I don't think there's anything wrong with an MBA, it's what you make of it more than anything. Since you're not really working in business, and don't want to work in business, I'm not sure you'll make the most of the degree. So really, what's the point?

I'm not usually one to tell people to get a 2nd BA degree, esp one that's closely related to your first, but in looking at WGU's BS in Marketing Management, that might might be more up your alley. So, maybe a MA in Marketing might work well for you. Not that I know of any, but since you're just starting out, that might be where you look as well.

Otherwise, Communications sounds good, but I don't know of any of those that are competency-based.

If you don't mind spending more, and don't mind a "regular" school (online), APU has MA degrees in Political Science and Sports Management.
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#4
(12-29-2018, 08:10 PM)elbebopkid Wrote: I'm interested in this forum's input on what to pursue in a Master's degree.

My input is that (1) lack of a degree isn't holding you back (2) having an MBA doesn't align well with what you've described as your interests/career path.

The job you have now you got without even a bachelor's degree, so to flip the script a bit, do you think HAVING this degree now entitles you to more money? Probably not.

This is uncomfortable to say, but I've had this conversation with young chefs (my former profession). There are jobs that simply pay what they pay - whether or not you have a degree or are paying for additional education/skills isn't going to change what the industry pays.

In my opinion, you're following your passion instead of following the money (that's not a criticism) but if at the end of the day you want more money, you have to flip it and look for careers that pay more money. Some people aren't wired that way (I'm in that group) and so I totally empathize with your situation. My brother in law would pick up dog poop every day if it paid more money. Again, not a criticism. But, in my opinion, if you want to keep following your passion, you just need to grind more and worry less about the money- maybe look for other people's opinions about how to come at it with a different idea to monetize, but if you're going to change careers, something vague like "politics" or "sports team" aren't going to help you up your salary.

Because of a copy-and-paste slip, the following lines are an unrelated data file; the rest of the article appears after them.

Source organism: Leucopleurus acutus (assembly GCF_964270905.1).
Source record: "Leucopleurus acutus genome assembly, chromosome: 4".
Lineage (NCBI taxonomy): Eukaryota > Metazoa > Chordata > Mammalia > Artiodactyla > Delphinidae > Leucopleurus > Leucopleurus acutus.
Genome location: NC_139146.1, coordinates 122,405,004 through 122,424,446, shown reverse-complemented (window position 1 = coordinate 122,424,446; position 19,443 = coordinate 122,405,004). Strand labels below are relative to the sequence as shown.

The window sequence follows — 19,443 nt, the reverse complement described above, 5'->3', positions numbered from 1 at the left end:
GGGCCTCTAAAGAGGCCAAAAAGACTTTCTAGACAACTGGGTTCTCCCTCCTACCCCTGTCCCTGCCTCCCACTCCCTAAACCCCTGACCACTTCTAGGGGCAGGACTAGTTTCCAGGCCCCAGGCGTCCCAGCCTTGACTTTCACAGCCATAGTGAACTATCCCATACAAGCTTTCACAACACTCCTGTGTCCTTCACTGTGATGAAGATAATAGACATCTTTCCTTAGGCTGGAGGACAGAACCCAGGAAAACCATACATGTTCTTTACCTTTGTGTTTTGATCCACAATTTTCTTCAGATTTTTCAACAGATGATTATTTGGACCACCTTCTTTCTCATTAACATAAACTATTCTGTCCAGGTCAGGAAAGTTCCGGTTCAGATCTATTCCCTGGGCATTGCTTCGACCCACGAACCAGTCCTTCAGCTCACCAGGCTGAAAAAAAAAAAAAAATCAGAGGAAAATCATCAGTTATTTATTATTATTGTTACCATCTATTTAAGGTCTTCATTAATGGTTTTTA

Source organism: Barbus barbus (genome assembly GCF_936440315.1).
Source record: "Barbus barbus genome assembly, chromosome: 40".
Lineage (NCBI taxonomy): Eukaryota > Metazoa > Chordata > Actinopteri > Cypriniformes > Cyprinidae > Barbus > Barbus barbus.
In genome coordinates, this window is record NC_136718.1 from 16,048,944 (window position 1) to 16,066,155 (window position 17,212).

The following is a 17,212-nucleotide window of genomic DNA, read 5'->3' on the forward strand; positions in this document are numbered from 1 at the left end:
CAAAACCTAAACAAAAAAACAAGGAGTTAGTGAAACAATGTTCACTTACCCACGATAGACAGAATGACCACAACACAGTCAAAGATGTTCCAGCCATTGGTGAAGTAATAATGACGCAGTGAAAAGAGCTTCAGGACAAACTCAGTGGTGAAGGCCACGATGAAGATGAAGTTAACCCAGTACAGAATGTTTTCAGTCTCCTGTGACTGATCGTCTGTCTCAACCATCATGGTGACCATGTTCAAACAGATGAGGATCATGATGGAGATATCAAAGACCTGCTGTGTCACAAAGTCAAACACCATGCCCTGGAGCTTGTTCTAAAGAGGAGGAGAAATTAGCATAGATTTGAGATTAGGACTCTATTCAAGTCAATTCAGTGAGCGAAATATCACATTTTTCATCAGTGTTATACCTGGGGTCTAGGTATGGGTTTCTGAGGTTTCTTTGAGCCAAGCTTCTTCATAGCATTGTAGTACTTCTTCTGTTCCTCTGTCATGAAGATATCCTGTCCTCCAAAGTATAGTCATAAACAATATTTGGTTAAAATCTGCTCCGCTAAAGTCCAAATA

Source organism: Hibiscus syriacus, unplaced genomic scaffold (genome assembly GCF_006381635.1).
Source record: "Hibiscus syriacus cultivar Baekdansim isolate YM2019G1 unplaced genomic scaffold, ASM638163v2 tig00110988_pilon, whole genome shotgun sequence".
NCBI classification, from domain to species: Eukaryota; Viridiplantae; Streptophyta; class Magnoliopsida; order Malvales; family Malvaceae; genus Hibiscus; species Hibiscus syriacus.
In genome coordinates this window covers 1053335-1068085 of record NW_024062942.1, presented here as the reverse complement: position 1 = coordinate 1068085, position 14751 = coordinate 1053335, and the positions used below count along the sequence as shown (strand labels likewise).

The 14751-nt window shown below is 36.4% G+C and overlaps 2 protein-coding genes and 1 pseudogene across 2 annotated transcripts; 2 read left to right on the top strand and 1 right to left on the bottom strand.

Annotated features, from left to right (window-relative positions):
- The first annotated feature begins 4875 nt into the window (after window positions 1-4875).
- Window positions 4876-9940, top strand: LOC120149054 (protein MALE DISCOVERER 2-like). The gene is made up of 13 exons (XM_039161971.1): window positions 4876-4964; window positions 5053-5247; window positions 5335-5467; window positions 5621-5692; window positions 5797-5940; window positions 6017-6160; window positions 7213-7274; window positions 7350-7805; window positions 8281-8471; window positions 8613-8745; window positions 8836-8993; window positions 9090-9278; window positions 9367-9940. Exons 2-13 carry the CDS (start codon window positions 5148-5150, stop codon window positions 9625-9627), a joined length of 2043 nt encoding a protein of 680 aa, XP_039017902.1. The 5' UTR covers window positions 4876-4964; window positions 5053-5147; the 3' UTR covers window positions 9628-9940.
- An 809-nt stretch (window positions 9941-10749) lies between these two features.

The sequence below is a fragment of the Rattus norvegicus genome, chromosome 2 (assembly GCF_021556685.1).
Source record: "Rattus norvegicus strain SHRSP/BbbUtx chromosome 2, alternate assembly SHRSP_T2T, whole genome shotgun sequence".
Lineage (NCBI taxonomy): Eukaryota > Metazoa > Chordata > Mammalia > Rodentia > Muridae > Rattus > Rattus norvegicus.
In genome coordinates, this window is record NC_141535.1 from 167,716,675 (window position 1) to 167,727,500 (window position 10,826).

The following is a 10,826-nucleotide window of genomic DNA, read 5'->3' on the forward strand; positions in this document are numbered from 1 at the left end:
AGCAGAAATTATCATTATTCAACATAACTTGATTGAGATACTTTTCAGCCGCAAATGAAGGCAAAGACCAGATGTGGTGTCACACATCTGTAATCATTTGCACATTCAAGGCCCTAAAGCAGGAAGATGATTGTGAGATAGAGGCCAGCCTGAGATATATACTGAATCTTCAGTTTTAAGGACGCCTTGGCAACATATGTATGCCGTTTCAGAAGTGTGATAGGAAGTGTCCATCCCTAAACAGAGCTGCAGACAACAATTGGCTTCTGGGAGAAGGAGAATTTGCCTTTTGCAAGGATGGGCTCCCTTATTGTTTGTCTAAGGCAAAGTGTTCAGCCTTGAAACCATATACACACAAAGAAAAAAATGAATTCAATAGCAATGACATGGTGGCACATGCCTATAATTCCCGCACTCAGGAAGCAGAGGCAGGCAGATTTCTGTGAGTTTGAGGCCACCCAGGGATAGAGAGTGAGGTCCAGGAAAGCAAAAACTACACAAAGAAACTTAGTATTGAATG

Nurse, welder, IT. 3 jobs you can train for with direct paths into employment. Not saying to pursue those, I'm saying they are A+B=C jobs. Get the skill, land a job. That is not what happens when you go after an MBA.
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#5
Given that I work for a trade magazine, I do work in business. A good deal of our content is more or less case studies written in a non-academic style. The rest is all marketing stuff or advertising. In my role, I do a lot of project management. I found I could sleepwalk through a good deal of the business curriculum for my b.s. by coasting on work experience.